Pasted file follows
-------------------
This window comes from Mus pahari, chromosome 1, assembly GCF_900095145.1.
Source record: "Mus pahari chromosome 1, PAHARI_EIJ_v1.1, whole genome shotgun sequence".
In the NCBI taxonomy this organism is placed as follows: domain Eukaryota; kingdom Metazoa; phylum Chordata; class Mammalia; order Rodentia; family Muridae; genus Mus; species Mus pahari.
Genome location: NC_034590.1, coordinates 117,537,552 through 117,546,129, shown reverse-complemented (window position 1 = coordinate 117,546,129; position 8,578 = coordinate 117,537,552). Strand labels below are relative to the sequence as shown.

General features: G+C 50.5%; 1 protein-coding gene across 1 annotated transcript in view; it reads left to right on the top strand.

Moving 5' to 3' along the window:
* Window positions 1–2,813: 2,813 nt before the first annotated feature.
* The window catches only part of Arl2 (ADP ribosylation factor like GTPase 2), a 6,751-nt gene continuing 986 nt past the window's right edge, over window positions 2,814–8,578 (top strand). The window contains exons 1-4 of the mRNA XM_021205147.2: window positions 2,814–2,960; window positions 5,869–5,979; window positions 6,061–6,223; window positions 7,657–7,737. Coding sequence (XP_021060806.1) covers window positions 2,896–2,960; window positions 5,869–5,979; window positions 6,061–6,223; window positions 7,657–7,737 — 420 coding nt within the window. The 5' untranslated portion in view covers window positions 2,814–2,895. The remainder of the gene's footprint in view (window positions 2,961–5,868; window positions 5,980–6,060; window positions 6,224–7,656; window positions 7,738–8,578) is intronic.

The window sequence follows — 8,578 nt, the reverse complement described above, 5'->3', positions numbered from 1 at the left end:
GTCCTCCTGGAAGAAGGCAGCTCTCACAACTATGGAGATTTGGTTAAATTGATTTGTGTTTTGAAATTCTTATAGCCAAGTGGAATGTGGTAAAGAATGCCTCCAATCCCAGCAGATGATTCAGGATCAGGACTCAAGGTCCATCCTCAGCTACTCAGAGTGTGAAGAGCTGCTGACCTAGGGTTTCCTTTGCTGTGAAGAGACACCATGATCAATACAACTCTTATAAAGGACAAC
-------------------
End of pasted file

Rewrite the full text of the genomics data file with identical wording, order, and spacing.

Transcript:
This window comes from Mus pahari, chromosome 1, assembly GCF_900095145.1.
Source record: "Mus pahari chromosome 1, PAHARI_EIJ_v1.1, whole genome shotgun sequence".
In the NCBI taxonomy this organism is placed as follows: domain Eukaryota; kingdom Metazoa; phylum Chordata; class Mammalia; order Rodentia; family Muridae; genus Mus; species Mus pahari.
Genome location: NC_034590.1, coordinates 117,537,552 through 117,546,129, shown reverse-complemented (window position 1 = coordinate 117,546,129; position 8,578 = coordinate 117,537,552). Strand labels below are relative to the sequence as shown.

General features: G+C 50.5%; 1 protein-coding gene across 1 annotated transcript in view; it reads left to right on the top strand.

Moving 5' to 3' along the window:
* Window positions 1–2,813: 2,813 nt before the first annotated feature.
* The window catches only part of Arl2 (ADP ribosylation factor like GTPase 2), a 6,751-nt gene continuing 986 nt past the window's right edge, over window positions 2,814–8,578 (top strand). The window contains exons 1-4 of the mRNA XM_021205147.2: window positions 2,814–2,960; window positions 5,869–5,979; window positions 6,061–6,223; window positions 7,657–7,737. Coding sequence (XP_021060806.1) covers window positions 2,896–2,960; window positions 5,869–5,979; window positions 6,061–6,223; window positions 7,657–7,737 — 420 coding nt within the window. The 5' untranslated portion in view covers window positions 2,814–2,895. The remainder of the gene's footprint in view (window positions 2,961–5,868; window positions 5,980–6,060; window positions 6,224–7,656; window positions 7,738–8,578) is intronic.

The window sequence follows — 8,578 nt, the reverse complement described above, 5'->3', positions numbered from 1 at the left end:
GTCCTCCTGGAAGAAGGCAGCTCTCACAACTATGGAGATTTGGTTAAATTGATTTGTGTTTTGAAATTCTTATAGCCAAGTGGAATGTGGTAAAGAATGCCTCCAATCCCAGCAGATGATTCAGGATCAGGACTCAAGGTCCATCCTCAGCTACTCAGAGTGTGAAGAGCTGCTGACCTAGGGTTTCCTTTGCTGTGAAGAGACACCATGATCAATACAACTCTTATAAAGGACAAC